Wake Me Up Inside

This collection of prayers sits on the bedside table, words penned almost four hundred years ago by men and women who were willing to leave everything behind for the sake of their faith, sail across oceans and build homes on raw, uncultivated land. No guarantees of success or survival. But they had a dream to build a community on godly principles that would be a shining light to the rest of the world. I pore over their prayers at the end of the day and see their hearts burning bright with devotion, the power of God’s Spirit still evident in their words.

I am struggling to get back to normal, in the aftermath of the holidays, to find a quiet rhythm in ordinary days again. It always seems to take awhile to get used to the house stripped of its Christmas glory and rattling empty. Cooking is difficult without the extra mouths to feed, and I end up giving away the leftovers to anyone who will take them. All the little projects and plans I set aside during the busy rush of Christmas are still in piles,waiting to be picked up and smoothed into order, and I feel January slipping away already without much progress. My head says this is temporary and not the first time, counsels to wait it out till this feels normal again, do the everyday things that I know are productive and good. Everything seems unstable inside. And at night I read the extraordinary prayers of the Puritans, now faceless, nameless– their ordinary days swallowed up in the past– and long to live up to the legacy they have left behind for us.

What stands out the most is the sheer content: guess I would have thought their everyday physical needs would be more pressing and necessary. But these prayers read like poetry; they are psalms of adoration and worship. I am surprised at their deep knowledge of God’s nature, of His Word, of the finer points of theology. Clearly these were no uneducated servants and peasants, but literate men and women who had more lofty goals than raising enough food to eat and building houses, however difficult it was to survive in those early years of settlement. It reminds me of Jesus’ words to the crowds following Him around: “So do not worry, saying, ‘What shall we eat?’ or ‘What shall we drink?’ or ‘What shall we wear?’…But seek first his kingdom and his righteousness, and all these things will be given to you as well.” (Matthew 6:31, 33) These people understood His priorities, were looking at God through a magnifying glass, so that everyday life flowed along underneath that exalted vision.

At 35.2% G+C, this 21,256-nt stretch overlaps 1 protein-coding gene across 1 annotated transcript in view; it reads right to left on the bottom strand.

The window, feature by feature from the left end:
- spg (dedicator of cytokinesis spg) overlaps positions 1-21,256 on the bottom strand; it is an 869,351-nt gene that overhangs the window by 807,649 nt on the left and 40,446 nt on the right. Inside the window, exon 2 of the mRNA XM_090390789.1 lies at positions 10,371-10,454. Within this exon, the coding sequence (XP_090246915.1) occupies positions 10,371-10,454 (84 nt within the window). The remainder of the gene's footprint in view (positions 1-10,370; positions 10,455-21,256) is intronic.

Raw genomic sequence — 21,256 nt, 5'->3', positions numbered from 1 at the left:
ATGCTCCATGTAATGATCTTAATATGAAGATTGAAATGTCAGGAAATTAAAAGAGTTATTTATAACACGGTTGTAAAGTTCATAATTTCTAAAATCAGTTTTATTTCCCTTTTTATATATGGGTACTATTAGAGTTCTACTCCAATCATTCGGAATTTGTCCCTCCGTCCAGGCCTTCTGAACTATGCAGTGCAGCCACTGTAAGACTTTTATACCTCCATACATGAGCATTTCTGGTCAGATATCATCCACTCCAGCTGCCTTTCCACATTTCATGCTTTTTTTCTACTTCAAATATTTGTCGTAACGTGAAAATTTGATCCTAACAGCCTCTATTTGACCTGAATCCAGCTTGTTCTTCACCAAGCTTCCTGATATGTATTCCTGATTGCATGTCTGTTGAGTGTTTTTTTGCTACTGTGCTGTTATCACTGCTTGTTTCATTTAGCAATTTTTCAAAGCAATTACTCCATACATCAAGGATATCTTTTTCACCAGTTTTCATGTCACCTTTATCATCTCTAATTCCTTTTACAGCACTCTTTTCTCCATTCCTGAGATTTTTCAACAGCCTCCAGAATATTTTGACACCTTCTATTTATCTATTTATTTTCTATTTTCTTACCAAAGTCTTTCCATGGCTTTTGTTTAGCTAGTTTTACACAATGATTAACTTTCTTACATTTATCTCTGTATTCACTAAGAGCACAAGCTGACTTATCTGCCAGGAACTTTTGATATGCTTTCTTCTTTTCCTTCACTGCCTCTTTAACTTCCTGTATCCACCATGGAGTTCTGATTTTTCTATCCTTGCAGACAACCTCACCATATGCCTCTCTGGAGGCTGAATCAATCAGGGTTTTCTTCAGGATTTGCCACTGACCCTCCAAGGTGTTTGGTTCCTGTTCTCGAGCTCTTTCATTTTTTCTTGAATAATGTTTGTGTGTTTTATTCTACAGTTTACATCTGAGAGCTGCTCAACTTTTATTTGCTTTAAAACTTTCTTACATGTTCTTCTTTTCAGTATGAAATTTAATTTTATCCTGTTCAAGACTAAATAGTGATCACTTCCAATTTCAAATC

Just as remarkable is their view of Self. Written long before ideas of independence or equal rights or personal potential, these prayers show a deep recognition of their own sinfulness and utter dependence on His grace, without even a hint of low self esteem; perhaps the clarity of seeing God in His glory and oneself forgiven does that for a person. They were certainly better off without the clouding factor of a narcissistic culture. And throughout runs an earnest desire to know God more fully, to serve Him faithfully, and surrender completely to His will. I mouth the centuries-old words deliberately, each night, often seeing how far short I fall of their intent– but you have to start somewhere,. And I find myself drawing near to the Throne of God in new ways. It is humbling, strips away the pride of a modern education, the assumption that our sophisticated technological world has made us better and stronger somehow. These writers knew God, desired Him to a depth that makes me wonder when half-asleep became the new normal. Prayer orients us as creatures around our Source and Center, and the whole of our ordinary little worlds can settle and turn, with that alignment.

As I wobble here, finding a way to live the ordinary days well, the Spirit whispers quietly, “…call on Me and come and pray to Me, and I will listen to you…I will be found by you…” (Jeremiah 29:11, 13) And I do know this to be true (though it seems I have to re-learn it again and again), that focusing the eyes of your heart on God is the best way to live the ordinary days; that praise and adoration of Who He Is gives me a better view of who I am; that the daily rhythms fall into place when my spirit walks closely with His. These very old prayers of saints long gone serve as both guidebook and reminder of how an extraordinary God fully intends to make my heart His home.  Prayer is the door opening, between my heart and His, my reaching out to the One who loves me with His life. And He is always standing there, knocking, ready to come in.


“Thou hast loved me everlastingly, unchangeably,
may I love thee as I am loved;
Thou hast given thyself for me,
may I give myself to thee;
Thou hast died for me,
may I live to thee,
in every moment of my time,
in every movement of my mind,
in every pulse of my heart…”
(Christ Is All, in The Valley of Vision)


 “I am the Vine, you are the branches. When you’re joined with Me and I with you, the relation intimate and organic, the harvest is sure to be abundant. Separated, you can’t produce a thing. Anyone who separates from Me is deadwood, gathered up and thrown on the bonfire. But if you make yourselves at home with Me and My words are at home in you, you can be sure that whatever you ask will be listened to and acted upon. This is how My Father shows who He is—when you produce grapes, when you mature as My disciples.” (John 15:7, The Message)